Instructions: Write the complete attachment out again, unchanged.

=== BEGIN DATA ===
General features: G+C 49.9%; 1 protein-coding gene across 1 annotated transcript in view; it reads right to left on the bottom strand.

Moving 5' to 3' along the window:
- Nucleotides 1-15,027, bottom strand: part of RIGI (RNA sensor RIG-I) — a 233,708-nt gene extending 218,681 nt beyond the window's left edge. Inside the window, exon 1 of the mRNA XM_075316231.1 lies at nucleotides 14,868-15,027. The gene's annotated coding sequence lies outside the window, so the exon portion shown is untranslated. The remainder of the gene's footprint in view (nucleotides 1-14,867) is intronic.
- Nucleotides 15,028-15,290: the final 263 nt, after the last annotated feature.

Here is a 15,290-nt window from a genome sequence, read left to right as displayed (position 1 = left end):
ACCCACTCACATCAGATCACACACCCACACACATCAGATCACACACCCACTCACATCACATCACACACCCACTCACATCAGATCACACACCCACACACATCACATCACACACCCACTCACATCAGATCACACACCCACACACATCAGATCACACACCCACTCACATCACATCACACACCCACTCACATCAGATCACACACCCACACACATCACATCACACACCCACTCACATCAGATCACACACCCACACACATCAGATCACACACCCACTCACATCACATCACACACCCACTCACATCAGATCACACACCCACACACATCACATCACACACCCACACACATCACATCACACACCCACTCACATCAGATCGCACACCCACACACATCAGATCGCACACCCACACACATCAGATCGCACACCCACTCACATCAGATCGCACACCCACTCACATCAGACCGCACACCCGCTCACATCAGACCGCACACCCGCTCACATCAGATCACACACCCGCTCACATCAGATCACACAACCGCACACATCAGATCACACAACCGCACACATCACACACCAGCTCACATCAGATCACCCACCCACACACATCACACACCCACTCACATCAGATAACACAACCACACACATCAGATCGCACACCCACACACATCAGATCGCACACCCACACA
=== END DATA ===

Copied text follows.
General features: G+C 49.9%; 1 protein-coding gene across 1 annotated transcript in view; it reads right to left on the bottom strand.

Moving 5' to 3' along the window:
- Nucleotides 1-15,027, bottom strand: part of RIGI (RNA sensor RIG-I) — a 233,708-nt gene extending 218,681 nt beyond the window's left edge. Inside the window, exon 1 of the mRNA XM_075316231.1 lies at nucleotides 14,868-15,027. The gene's annotated coding sequence lies outside the window, so the exon portion shown is untranslated. The remainder of the gene's footprint in view (nucleotides 1-14,867) is intronic.
- Nucleotides 15,028-15,290: the final 263 nt, after the last annotated feature.

Here is a 15,290-nt window from a genome sequence, read left to right as displayed (position 1 = left end):
ACCCACTCACATCAGATCACACACCCACACACATCAGATCACACACCCACTCACATCACATCACACACCCACTCACATCAGATCACACACCCACACACATCACATCACACACCCACTCACATCAGATCACACACCCACACACATCAGATCACACACCCACTCACATCACATCACACACCCACTCACATCAGATCACACACCCACACACATCACATCACACACCCACTCACATCAGATCACACACCCACACACATCAGATCACACACCCACTCACATCACATCACACACCCACTCACATCAGATCACACACCCACACACATCACATCACACACCCACACACATCACATCACACACCCACTCACATCAGATCGCACACCCACACACATCAGATCGCACACCCACACACATCAGATCGCACACCCACTCACATCAGATCGCACACCCACTCACATCAGACCGCACACCCGCTCACATCAGACCGCACACCCGCTCACATCAGATCACACACCCGCTCACATCAGATCACACAACCGCACACATCAGATCACACAACCGCACACATCACACACCAGCTCACATCAGATCACCCACCCACACACATCACACACCCACTCACATCAGATAACACAACCACACACATCAGATCGCACACCCACACACATCAGATCGCACACCCACACA